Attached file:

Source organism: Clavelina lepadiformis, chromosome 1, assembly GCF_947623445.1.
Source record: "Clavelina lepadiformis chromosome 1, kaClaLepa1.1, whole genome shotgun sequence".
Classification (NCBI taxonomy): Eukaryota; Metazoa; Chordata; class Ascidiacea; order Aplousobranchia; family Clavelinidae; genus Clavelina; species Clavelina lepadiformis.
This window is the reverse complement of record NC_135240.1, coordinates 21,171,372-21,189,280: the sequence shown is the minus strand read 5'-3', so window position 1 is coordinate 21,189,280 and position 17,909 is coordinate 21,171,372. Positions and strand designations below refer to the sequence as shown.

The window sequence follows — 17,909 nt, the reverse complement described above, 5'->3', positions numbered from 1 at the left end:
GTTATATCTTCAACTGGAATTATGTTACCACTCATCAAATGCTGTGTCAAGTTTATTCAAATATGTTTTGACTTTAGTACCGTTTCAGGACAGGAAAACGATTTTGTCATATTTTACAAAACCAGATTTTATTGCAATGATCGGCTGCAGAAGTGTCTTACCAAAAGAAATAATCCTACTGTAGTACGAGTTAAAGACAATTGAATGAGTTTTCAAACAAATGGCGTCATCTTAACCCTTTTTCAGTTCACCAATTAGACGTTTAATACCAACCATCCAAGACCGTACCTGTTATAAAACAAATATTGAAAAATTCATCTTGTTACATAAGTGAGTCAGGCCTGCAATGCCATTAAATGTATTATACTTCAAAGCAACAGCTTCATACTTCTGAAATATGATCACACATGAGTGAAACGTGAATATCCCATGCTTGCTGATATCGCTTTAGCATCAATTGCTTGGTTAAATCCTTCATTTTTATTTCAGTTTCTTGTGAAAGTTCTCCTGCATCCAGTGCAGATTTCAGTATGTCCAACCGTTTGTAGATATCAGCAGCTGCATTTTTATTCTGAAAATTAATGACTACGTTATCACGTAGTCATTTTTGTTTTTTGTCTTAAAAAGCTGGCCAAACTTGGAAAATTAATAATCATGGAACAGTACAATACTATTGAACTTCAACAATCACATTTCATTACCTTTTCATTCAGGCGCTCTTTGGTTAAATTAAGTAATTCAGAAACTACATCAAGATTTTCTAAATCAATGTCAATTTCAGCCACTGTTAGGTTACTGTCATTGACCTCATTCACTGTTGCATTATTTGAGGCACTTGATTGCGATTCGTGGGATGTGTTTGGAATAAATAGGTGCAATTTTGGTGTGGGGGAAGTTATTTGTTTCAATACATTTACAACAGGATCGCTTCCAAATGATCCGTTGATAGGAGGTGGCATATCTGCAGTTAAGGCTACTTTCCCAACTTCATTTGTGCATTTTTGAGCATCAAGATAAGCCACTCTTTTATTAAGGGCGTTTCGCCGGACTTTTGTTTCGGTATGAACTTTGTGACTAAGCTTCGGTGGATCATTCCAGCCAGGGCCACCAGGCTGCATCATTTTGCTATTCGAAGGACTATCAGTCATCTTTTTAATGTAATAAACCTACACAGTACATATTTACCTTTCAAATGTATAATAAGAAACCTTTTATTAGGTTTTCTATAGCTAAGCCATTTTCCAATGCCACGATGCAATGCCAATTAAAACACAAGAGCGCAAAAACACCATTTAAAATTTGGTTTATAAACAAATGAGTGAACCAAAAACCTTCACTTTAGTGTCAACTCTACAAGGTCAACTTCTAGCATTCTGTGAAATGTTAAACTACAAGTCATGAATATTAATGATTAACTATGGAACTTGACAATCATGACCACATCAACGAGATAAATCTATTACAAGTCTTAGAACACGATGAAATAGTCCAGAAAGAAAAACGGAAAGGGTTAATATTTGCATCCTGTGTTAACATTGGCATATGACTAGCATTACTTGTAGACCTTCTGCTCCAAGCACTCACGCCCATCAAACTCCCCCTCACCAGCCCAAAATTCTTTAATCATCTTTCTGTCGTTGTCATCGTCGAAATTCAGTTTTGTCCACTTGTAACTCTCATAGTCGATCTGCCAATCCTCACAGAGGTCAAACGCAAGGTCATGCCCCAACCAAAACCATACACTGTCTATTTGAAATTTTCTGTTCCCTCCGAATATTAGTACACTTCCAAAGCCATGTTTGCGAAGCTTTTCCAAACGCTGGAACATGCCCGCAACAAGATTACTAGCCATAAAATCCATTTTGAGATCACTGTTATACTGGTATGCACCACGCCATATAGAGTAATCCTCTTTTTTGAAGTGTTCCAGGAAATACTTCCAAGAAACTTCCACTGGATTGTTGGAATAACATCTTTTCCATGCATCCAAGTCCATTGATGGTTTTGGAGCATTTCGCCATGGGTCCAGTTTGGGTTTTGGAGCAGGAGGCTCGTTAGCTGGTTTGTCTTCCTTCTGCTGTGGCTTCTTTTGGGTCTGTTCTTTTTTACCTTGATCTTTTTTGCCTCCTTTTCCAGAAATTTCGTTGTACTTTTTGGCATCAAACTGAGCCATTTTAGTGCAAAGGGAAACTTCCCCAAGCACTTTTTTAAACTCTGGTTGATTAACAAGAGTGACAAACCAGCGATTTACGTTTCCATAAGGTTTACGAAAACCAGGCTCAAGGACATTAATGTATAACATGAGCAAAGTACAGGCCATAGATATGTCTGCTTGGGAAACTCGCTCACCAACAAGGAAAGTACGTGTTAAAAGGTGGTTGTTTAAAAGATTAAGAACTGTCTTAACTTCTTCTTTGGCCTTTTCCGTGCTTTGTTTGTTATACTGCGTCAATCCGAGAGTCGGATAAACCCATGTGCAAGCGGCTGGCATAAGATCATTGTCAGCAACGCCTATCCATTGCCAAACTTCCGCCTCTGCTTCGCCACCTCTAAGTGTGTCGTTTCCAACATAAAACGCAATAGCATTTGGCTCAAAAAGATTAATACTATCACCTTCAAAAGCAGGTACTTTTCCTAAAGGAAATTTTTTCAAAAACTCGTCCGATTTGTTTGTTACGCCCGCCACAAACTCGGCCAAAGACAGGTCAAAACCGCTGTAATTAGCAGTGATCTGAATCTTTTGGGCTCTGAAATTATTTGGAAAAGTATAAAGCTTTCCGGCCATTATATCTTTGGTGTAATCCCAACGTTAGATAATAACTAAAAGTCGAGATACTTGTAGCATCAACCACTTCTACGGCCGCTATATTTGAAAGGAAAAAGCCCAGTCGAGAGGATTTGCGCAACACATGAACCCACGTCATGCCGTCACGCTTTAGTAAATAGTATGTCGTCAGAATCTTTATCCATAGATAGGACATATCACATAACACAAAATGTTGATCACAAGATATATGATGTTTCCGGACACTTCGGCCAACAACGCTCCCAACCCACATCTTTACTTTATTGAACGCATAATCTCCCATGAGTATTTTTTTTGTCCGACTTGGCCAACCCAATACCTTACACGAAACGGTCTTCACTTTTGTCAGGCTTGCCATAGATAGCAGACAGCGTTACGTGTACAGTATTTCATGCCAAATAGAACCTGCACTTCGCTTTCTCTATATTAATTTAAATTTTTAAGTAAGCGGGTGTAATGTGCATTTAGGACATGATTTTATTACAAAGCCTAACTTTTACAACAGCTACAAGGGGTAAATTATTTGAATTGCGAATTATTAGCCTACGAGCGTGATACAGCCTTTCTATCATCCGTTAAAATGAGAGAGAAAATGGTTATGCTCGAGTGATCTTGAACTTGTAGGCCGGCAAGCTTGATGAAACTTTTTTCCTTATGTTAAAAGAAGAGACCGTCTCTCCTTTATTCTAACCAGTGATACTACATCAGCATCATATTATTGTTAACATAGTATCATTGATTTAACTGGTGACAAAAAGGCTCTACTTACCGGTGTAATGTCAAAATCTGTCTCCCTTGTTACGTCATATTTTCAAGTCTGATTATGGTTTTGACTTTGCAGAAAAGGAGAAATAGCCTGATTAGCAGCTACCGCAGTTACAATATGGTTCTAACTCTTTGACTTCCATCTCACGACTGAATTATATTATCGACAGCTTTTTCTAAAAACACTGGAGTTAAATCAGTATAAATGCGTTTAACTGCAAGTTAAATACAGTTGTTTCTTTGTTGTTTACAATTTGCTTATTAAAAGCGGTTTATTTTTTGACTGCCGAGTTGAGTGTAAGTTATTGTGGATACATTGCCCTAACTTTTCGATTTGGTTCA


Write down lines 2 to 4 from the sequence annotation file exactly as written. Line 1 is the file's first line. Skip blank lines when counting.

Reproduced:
Source record: "Clavelina lepadiformis chromosome 1, kaClaLepa1.1, whole genome shotgun sequence".
Classification (NCBI taxonomy): Eukaryota; Metazoa; Chordata; class Ascidiacea; order Aplousobranchia; family Clavelinidae; genus Clavelina; species Clavelina lepadiformis.
This window is the reverse complement of record NC_135240.1, coordinates 21,171,372-21,189,280: the sequence shown is the minus strand read 5'-3', so window position 1 is coordinate 21,189,280 and position 17,909 is coordinate 21,171,372. Positions and strand designations below refer to the sequence as shown.